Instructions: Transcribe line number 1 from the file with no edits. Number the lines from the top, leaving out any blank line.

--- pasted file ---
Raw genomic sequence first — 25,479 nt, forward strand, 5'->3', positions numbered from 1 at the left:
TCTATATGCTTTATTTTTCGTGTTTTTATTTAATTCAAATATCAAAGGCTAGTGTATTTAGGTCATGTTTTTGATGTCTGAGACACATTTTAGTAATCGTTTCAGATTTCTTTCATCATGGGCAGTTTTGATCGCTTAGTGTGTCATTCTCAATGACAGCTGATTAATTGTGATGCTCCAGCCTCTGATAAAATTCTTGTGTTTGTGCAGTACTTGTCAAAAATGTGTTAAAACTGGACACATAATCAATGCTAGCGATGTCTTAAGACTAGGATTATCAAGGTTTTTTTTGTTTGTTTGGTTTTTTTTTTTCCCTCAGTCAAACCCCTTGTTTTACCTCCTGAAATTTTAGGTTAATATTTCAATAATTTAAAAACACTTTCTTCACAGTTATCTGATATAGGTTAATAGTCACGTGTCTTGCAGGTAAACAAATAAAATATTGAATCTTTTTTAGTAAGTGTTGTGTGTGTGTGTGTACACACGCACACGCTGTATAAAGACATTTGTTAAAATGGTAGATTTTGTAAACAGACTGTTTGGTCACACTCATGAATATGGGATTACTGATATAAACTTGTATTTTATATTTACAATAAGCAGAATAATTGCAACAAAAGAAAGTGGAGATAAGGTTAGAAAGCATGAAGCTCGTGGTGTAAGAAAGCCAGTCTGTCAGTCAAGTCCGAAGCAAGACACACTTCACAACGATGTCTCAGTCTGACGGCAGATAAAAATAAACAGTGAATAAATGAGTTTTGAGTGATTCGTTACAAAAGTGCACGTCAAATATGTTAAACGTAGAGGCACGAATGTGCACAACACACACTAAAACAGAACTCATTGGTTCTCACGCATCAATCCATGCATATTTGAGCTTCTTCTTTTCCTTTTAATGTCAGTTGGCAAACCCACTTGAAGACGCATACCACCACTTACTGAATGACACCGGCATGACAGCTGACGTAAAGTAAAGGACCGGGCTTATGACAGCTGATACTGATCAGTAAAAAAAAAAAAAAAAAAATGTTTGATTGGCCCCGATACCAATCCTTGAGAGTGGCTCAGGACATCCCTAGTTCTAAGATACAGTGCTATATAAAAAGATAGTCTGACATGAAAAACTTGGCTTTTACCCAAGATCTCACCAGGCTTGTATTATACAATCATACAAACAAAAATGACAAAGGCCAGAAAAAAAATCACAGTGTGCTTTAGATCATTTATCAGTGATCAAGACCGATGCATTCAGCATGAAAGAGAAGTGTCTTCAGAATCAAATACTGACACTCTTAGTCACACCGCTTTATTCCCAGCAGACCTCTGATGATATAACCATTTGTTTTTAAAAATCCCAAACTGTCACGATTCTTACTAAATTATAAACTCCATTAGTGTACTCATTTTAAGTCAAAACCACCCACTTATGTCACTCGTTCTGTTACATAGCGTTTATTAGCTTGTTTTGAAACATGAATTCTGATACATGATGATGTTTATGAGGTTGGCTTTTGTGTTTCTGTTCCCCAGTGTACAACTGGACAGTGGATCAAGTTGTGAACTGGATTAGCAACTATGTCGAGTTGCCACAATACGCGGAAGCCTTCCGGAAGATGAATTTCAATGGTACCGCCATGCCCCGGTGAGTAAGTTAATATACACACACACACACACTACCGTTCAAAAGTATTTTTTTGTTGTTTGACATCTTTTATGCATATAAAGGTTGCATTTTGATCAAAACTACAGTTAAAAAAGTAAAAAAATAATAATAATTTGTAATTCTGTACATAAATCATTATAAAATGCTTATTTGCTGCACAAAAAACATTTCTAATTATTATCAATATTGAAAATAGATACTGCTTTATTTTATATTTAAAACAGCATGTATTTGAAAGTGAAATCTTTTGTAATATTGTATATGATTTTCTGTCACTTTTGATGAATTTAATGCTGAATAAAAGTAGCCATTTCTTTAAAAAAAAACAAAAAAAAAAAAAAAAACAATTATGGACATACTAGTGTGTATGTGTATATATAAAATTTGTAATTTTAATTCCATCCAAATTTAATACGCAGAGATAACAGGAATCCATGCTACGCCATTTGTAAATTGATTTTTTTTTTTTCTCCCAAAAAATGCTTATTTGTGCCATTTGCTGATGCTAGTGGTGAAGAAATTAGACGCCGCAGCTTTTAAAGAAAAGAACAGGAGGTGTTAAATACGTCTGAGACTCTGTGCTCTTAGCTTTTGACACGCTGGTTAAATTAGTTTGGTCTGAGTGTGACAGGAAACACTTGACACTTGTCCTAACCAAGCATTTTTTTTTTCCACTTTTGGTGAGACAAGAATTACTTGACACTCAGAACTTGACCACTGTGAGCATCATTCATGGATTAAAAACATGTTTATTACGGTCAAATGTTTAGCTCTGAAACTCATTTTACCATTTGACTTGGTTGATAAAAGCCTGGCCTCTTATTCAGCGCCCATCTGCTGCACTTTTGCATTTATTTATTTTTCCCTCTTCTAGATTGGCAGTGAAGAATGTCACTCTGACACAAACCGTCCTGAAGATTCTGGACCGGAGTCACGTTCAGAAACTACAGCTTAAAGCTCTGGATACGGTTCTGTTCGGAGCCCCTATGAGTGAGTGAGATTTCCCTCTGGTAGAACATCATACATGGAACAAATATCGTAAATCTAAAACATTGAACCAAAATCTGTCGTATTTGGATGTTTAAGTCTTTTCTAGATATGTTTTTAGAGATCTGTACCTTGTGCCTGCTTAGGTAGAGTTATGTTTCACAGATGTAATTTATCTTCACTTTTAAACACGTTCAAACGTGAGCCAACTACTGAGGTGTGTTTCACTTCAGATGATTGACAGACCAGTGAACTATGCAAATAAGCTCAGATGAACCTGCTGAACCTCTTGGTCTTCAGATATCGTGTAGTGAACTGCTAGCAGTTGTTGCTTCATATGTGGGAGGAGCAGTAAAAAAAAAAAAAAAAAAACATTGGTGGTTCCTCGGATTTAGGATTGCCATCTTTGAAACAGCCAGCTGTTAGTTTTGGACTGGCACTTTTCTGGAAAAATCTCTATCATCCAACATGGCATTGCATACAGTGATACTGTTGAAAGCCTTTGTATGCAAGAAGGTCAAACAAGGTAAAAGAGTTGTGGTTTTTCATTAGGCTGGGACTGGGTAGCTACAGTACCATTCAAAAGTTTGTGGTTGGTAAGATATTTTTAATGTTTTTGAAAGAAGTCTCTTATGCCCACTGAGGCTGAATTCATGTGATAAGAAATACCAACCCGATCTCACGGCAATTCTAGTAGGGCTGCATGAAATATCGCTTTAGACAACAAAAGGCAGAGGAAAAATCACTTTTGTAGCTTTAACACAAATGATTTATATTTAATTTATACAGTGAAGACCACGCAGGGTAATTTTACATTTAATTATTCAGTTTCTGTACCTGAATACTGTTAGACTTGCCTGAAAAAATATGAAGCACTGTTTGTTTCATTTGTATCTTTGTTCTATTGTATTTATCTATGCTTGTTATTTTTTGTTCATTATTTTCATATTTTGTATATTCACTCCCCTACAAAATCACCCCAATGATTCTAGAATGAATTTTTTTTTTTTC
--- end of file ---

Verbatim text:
Raw genomic sequence first — 25,479 nt, forward strand, 5'->3', positions numbered from 1 at the left: